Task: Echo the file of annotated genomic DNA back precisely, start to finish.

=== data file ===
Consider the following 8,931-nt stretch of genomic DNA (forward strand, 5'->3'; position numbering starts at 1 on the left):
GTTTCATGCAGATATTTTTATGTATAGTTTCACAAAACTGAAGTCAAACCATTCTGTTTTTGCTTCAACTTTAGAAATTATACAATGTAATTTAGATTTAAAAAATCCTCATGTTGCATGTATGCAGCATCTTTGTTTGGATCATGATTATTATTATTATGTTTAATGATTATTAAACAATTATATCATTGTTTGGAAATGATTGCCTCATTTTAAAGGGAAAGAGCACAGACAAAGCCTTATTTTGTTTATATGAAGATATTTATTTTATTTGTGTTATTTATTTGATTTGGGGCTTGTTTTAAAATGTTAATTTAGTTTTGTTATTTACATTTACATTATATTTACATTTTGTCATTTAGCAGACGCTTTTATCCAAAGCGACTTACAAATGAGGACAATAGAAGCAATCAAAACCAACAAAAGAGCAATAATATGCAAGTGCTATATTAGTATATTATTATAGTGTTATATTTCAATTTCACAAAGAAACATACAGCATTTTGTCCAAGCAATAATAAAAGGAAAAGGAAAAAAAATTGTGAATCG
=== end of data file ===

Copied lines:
Consider the following 8,931-nt stretch of genomic DNA (forward strand, 5'->3'; position numbering starts at 1 on the left):
GTTTCATGCAGATATTTTTATGTATAGTTTCACAAAACTGAAGTCAAACCATTCTGTTTTTGCTTCAACTTTAGAAATTATACAATGTAATTTAGATTTAAAAAATCCTCATGTTGCATGTATGCAGCATCTTTGTTTGGATCATGATTATTATTATTATGTTTAATGATTATTAAACAATTATATCATTGTTTGGAAATGATTGCCTCATTTTAAAGGGAAAGAGCACAGACAAAGCCTTATTTTGTTTATATGAAGATATTTATTTTATTTGTGTTATTTATTTGATTTGGGGCTTGTTTTAAAATGTTAATTTAGTTTTGTTATTTACATTTACATTATATTTACATTTTGTCATTTAGCAGACGCTTTTATCCAAAGCGACTTACAAATGAGGACAATAGAAGCAATCAAAACCAACAAAAGAGCAATAATATGCAAGTGCTATATTAGTATATTATTATAGTGTTATATTTCAATTTCACAAAGAAACATACAGCATTTTGTCCAAGCAATAATAAAAGGAAAAGGAAAAAAAATTGTGAATCG